From a historical standpoint, there were several interesting articles in this issue, such as:
What career recommendations were made? Well, the allied health field was considered good, as was secretarial work (thanks to such marvels as magnetic media, electronic memory typewriters, and sophisticated dictation systems), electronic repairers and automobile mechanics. These jobs are still relevant, of course, even if "electronic memory typewriters" aren't.
However, it seems awfully quaint now to read that in 1978 "...a college degree won't always be necessary to break into the computer field..." Although today we hear of computer-whiz teens who have made millions, they are the exception rather than the rule.
Also noted: the article commented "...the demand for women engineers will continue for the next five years or so." Really? What was supposed to happen after that? My husband, who's an engineering professor, thinks that women are still under-represented to this day in engineering fields.
"Electronic innovations are viewed as supplemental services", so bank tellers' jobs were still safe. This was before the rise of ATM's.
Another slice of 1978 life is noted in this article:
The magazine staff had embarked on a survey regarding the state of the American family, and in this issue, they gave a summary of the over 300,000 replies they had received. It didn't take long for me to realize some things have changed very little since 1978, such as when the magazine opined their reason for setting the survey in the first place: "So often the calm, sensible voice of middle America is drowned out by special interest groups modest in size but gifted in the tactics of high-decibel hype." That sentence could have been taken from today's op-ed pages!
Other things that have stayed the same? People worried about the negative impact of TV (only today we have the Internet as well)and the high cost of living. There was worry about "alienated, immature, selfish parents", "childishly greedy materialism", and so on. But people thought their own families were just fine.
A common survey reply was that people felt guilty over neglect of the elderly. I'm not sure if senior citizens today are being neglected any less than they were in 1978. That's sad.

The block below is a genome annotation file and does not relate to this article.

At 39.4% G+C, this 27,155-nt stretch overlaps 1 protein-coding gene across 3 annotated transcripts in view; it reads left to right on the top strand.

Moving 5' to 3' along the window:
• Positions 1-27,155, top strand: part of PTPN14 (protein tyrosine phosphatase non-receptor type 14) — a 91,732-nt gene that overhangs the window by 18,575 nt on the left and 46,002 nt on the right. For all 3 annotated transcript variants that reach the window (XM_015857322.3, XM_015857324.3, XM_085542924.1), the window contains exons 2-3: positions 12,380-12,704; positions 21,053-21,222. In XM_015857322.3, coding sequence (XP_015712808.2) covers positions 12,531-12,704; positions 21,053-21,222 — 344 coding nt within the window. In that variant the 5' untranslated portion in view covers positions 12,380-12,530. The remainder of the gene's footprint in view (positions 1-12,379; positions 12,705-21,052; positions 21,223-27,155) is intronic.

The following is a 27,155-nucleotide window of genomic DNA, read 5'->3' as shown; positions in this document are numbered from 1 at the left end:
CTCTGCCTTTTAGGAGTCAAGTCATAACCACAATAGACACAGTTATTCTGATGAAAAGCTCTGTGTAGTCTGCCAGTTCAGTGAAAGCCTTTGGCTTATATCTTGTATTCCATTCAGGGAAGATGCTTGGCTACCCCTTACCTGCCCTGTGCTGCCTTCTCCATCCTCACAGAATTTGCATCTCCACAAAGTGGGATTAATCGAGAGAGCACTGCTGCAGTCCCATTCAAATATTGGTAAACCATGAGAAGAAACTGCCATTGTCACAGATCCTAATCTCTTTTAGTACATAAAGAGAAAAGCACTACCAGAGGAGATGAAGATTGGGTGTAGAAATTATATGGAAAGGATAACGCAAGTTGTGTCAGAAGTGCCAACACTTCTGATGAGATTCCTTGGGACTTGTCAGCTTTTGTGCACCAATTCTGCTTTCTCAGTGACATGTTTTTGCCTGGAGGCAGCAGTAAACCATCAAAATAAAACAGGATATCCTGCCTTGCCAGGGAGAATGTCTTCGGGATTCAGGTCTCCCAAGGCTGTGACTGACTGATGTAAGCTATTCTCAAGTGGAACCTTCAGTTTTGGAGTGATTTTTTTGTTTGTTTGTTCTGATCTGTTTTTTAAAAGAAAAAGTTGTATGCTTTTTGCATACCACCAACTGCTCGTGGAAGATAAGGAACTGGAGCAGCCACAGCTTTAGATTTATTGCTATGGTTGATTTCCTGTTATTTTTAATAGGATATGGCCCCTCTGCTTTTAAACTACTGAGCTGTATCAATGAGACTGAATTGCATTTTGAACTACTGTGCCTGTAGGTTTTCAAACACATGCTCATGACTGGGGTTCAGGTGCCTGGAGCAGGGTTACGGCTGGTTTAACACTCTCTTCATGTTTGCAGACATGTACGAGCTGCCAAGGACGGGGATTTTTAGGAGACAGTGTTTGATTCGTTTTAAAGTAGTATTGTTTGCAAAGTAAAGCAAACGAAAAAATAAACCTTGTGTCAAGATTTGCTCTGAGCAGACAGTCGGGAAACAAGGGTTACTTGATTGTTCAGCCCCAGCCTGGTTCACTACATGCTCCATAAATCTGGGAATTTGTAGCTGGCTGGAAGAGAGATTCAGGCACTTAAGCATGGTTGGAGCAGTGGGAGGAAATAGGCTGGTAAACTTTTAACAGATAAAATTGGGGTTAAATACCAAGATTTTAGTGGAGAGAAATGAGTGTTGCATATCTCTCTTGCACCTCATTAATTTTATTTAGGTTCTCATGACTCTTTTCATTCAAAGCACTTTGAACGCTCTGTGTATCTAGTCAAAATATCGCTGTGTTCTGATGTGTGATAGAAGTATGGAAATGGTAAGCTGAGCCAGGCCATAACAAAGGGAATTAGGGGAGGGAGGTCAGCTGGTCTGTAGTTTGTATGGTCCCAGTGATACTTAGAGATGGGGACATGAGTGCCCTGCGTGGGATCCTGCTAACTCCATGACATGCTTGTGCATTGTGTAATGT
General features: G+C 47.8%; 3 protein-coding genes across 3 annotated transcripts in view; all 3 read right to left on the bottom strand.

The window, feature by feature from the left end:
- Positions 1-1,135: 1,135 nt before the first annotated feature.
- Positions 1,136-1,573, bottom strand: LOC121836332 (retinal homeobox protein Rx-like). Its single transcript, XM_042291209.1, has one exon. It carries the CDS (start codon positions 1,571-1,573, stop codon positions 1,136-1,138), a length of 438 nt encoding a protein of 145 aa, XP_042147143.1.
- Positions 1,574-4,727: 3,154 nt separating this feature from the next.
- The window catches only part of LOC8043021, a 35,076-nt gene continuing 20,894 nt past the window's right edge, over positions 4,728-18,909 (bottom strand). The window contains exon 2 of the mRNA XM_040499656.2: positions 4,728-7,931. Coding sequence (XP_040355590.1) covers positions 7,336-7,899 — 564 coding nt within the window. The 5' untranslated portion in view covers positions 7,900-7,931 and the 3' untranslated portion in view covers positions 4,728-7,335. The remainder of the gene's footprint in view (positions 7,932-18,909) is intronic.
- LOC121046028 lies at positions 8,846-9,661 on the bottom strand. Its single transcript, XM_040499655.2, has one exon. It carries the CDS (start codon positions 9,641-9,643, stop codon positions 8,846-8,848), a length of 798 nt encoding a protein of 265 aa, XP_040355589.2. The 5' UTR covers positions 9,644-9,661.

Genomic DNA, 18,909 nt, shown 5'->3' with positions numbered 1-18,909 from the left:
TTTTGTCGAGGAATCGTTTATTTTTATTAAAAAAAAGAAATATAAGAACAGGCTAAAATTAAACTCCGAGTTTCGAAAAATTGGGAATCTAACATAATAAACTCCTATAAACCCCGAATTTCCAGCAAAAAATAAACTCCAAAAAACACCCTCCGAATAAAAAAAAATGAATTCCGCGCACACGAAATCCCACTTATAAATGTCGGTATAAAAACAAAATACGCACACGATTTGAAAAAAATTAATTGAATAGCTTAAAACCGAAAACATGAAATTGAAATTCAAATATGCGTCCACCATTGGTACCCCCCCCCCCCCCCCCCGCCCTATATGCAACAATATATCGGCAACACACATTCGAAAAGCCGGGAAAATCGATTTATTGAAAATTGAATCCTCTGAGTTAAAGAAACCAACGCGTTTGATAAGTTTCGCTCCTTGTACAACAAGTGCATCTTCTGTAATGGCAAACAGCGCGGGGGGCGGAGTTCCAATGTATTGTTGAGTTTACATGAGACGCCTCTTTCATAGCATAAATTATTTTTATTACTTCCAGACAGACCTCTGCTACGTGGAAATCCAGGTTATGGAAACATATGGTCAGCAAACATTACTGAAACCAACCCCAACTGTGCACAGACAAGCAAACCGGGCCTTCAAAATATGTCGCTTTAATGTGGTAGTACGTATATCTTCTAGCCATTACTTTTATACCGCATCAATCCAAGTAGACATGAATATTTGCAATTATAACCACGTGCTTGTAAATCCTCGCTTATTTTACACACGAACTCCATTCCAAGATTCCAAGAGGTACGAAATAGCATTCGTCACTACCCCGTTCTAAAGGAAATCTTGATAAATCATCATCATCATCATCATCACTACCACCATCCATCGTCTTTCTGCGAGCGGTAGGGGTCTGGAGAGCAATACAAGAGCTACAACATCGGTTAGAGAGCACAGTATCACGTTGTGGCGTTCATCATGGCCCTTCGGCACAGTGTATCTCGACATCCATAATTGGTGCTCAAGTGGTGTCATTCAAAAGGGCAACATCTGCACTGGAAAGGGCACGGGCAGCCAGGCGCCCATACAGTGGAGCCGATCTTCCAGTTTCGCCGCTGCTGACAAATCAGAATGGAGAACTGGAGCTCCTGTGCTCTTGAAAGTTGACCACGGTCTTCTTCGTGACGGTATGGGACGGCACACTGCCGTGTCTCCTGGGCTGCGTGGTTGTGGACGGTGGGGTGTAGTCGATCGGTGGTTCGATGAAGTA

However, another magazine staffer is quoted as saying: "...common sense is still in goodly supply." There were few signs of "panic or overreaction" about teen drug use. And 80% of the survey respondents were in favor of teens having access to birth control methods and birth control information.
Indeed, although people had strong feelings about full-time daycare, abortion, divorce, religious beliefs, overall they seemed to have a live-and-let live attitude on these issues. But there was one subject the respondents had strong words against - and that was television! "TV isn't fit for humans" was one such indicative statement.
Okay, after a couple of articles, let's look at some ads:
Fine furniture? Ye gads, that thing looks as cumbersome as a tank!
Check out this house:
"Twenty years ago, domes were considered far-out, but today's domes are way in." The article goes on to say that dome homes used to be for vacation and retire homes, but the majority of such homes were now primary residences. They were considered cheaper to build, more structurally sound, and more energy efficient than conventionally-built homes. But for all that, it would seem that domed homes are out again. I just don't see that many around.
Nevertheless, the interior pics of the above home are interesting:
Because of the absence of walls in the first photo, there is a ton of floor space - they could have fit several Magnavoxes in there!
Well, as with the issue I showed off in my previous blog post, there's a lot more I could discuss, but I think you get the idea: for a small sum of money, there's big fun to be had in reading older magazines!